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Global Campus

The benefits of short-term study abroad experiences

At U of T Mississauga, a program gives students the opportunity to foster intercultural fluency.

par GILBERT LIN | 14 SEP 23

Research has shown again and again how global learning experiences encourage transformative growth for postsecondary students. In recent years, institutions have developed international strategic plans to help their students and community adopt a global mindset and foster intercultural fluency.

At the University of Toronto Mississauga, we have been exploring, developing and implementing non-traditional  short-term immersive global learning experiences called UTM Abroad. Launched in 2016, the program offers two types of experiences: academic and co-curricular. Academic travel experiences are designed to complement a specific for-credit course to allow for deeper understanding through first-hand experience with local communities. Co-curricular experiences, on the other hand, are developed with a topic of interest at a unique location in mind where students participate in community engagement initiatives and develop an understanding of community development and social change. While our faculty partners lead the curriculum and itinerary development of the experience, our team at the International Education Centre (IEC) at UTM leads the logistics, safety and accessibility components of the experience, as well as and supporting student and intercultural development.

One example of this program in practice happened last year: a group of UTM students visited Reykjavik, Iceland, as part of their management course, Managing Global Organizations. Students met with leaders from various industries – including those from a social enterprise, high-tech start up, the government and a large multinational – gaining firsthand management insight. They toured a workplace and a factory with a networking component built into the itinerary.

If you are interested in creating a program similar to UTM Abroad, I offer the following five recommendations:

  1. Find a faculty champion: Work with faculty who teach courses that have global themes and are interested in taking their teaching to a new experiential level.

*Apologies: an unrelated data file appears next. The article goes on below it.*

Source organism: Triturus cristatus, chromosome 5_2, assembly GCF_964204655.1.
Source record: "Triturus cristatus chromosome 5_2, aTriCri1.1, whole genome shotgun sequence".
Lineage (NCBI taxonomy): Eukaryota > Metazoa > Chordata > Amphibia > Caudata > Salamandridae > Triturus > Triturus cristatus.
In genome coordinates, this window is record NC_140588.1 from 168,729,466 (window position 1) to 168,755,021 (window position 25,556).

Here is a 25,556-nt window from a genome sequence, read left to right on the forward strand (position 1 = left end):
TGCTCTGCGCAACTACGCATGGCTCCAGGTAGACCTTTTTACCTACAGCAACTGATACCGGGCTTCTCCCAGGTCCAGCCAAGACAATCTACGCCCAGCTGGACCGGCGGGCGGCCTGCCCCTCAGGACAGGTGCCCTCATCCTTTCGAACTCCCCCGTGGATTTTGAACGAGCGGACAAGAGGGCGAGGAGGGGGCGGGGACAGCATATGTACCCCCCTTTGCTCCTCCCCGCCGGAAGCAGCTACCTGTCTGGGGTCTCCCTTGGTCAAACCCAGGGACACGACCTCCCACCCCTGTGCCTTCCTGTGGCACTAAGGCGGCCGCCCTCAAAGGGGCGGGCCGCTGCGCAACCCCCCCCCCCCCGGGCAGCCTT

2. Create long-lasting and reciprocal partnerships: Since our centre already has partners all over the globe, we capitalize on those partnerships and deepen our relationships on the ground. We also offer to host their students in the future to ensure reciprocity.
  3. Ensure you have the human resources to pull it off: A meaningful international experience, one that is co-developed with faculty, involves staff who has a background in student affairs and in the areas of global learning and student development.
  4. Create a bursary program: Travel is not cheap and inflation sure is not helping. Therefore, having a bursary program will allow your program to be more financially accessible to students. The Ontario Student Assistance Program is also one of the many criteria we use to assess bursary qualification in order to allow international students to apply.
  5. Develop a robust risk management strategy: International experiences also involves more risks. It is important that you develop a critical and robust risk management plan. Partnering up with external organizations (e.g., InternationalSOS) can help with this.

Planning these experiences is not an easy task. However, the impact they have on students is profound and everlasting. As we move forward, we are creating more partnerships on the ground and building more opportunities to allow students to foster and reflect on their intercultural learnings.

This column is coordinated through the Internationalization of Student Affairs Community of Practice of the Canadian Association of College & University Student Services (CACUSS). For comments or questions please contact [email protected].

Gilbert Lin is assistant director of intercultural and global initiatives at the University of Toronto Mississauga.
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